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Filing an audit reconsideration request

Getting the IRS to change its decision regarding how much a particular Massachusetts resident owes in taxes is not an easy task. The taxpayer must provide compelling reasons for the agency to approve an audit reconsideration request. In order to even get such a request past the first layer of review, it must meet certain criteria.

For instance, the reason for the reconsideration must fall into one of four categories. If a Massachusetts resident did not attend the audit or did not receive IRS communications regarding the audit due to a move, the IRS may grant the request for reconsideration. The other reasons why a request may be granted is if the taxpayers disagrees with the assessment or has additional information not available to the IRS during the first audit.

If the circumstances meet one of these four criteria, a request may be submitted. Once past this threshold, the taxpayer will then need to provide the information missing from the audit and prove a return was filed either by the individual or the IRS. If the taxpayer believes the agency made a computational error that resulted in an incorrect assessment, he or she will need to provide evidence backing up that contention. If the agency denied certain credits or the individual's alleged liability remains unpaid, the agency may grant the request for reconsideration.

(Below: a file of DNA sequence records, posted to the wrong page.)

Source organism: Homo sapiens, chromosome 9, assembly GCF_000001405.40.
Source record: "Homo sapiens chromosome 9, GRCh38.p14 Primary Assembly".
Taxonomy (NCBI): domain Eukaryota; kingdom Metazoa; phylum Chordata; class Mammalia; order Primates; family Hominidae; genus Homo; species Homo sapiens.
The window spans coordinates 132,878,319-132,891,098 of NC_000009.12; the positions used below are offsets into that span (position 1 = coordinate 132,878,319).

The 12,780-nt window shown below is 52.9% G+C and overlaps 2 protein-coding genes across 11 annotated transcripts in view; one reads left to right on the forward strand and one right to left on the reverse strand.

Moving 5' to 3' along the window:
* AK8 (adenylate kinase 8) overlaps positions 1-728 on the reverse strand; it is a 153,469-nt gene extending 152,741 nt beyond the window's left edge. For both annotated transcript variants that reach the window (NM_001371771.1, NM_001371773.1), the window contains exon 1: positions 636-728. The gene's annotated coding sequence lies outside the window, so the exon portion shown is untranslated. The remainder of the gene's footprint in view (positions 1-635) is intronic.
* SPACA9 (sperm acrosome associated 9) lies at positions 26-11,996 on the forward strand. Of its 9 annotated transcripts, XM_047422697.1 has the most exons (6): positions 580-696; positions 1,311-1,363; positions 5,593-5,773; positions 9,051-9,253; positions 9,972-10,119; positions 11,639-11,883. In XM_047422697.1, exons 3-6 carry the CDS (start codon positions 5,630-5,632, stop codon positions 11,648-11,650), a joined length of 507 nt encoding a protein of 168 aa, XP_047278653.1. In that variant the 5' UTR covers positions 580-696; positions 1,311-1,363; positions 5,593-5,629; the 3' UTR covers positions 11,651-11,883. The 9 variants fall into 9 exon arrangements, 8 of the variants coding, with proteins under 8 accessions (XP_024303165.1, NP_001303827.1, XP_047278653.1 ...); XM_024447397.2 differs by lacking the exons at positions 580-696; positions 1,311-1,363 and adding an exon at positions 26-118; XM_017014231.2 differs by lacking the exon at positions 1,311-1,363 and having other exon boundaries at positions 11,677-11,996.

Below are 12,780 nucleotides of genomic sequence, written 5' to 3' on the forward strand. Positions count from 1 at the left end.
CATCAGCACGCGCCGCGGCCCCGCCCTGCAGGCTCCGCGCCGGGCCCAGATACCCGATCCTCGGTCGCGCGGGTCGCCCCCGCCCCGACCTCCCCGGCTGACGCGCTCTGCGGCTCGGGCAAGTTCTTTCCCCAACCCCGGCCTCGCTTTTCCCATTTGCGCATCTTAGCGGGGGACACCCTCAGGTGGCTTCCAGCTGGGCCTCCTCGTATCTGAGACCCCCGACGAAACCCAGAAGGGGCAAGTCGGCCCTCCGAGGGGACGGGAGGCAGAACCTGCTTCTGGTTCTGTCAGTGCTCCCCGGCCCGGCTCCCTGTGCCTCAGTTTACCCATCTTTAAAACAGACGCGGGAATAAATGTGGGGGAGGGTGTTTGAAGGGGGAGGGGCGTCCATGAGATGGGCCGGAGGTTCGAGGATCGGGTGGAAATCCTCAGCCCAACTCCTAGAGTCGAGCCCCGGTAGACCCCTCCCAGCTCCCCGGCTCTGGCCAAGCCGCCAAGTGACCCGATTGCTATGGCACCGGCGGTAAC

It may not be difficult to prove the reason for an audit reconsideration request, but providing the IRS with the right evidence that could change the assessment could prove challenging. The agency tends to stand behind its decisions unless a compelling reason is provided for it to change them. For this reason, it would probably not be a good idea to enter into this process without experienced assistance.

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